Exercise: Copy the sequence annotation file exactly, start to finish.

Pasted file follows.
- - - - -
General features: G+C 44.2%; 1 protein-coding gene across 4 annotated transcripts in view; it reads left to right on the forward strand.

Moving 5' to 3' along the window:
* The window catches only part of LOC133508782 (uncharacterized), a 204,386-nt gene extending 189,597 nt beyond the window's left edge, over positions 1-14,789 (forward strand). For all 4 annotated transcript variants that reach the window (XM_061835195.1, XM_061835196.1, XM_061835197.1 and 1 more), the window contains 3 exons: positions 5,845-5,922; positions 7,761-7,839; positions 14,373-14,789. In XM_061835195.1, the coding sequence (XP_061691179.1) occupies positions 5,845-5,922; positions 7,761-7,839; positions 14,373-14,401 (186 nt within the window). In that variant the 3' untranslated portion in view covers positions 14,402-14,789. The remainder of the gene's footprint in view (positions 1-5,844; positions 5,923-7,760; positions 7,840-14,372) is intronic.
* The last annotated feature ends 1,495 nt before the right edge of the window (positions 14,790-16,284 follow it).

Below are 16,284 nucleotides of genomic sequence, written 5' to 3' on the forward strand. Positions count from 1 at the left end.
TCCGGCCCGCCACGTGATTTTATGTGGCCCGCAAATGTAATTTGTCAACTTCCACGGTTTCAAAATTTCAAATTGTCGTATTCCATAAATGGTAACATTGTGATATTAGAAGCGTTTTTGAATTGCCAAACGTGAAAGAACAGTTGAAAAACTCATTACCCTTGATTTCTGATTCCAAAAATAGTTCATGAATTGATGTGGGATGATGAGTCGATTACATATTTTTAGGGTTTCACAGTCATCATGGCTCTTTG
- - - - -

General features: G+C 44.2%; 1 protein-coding gene across 4 annotated transcripts in view; it reads left to right on the forward strand.

Moving 5' to 3' along the window:
* The window catches only part of LOC133508782 (uncharacterized), a 204,386-nt gene extending 189,597 nt beyond the window's left edge, over positions 1-14,789 (forward strand). For all 4 annotated transcript variants that reach the window (XM_061835195.1, XM_061835196.1, XM_061835197.1 and 1 more), the window contains 3 exons: positions 5,845-5,922; positions 7,761-7,839; positions 14,373-14,789. In XM_061835195.1, the coding sequence (XP_061691179.1) occupies positions 5,845-5,922; positions 7,761-7,839; positions 14,373-14,401 (186 nt within the window). In that variant the 3' untranslated portion in view covers positions 14,402-14,789. The remainder of the gene's footprint in view (positions 1-5,844; positions 5,923-7,760; positions 7,840-14,372) is intronic.
* The last annotated feature ends 1,495 nt before the right edge of the window (positions 14,790-16,284 follow it).

Below are 16,284 nucleotides of genomic sequence, written 5' to 3' on the forward strand. Positions count from 1 at the left end.
TCCGGCCCGCCACGTGATTTTATGTGGCCCGCAAATGTAATTTGTCAACTTCCACGGTTTCAAAATTTCAAATTGTCGTATTCCATAAATGGTAACATTGTGATATTAGAAGCGTTTTTGAATTGCCAAACGTGAAAGAACAGTTGAAAAACTCATTACCCTTGATTTCTGATTCCAAAAATAGTTCATGAATTGATGTGGGATGATGAGTCGATTACATATTTTTAGGGTTTCACAGTCATCATGGCTCTTTG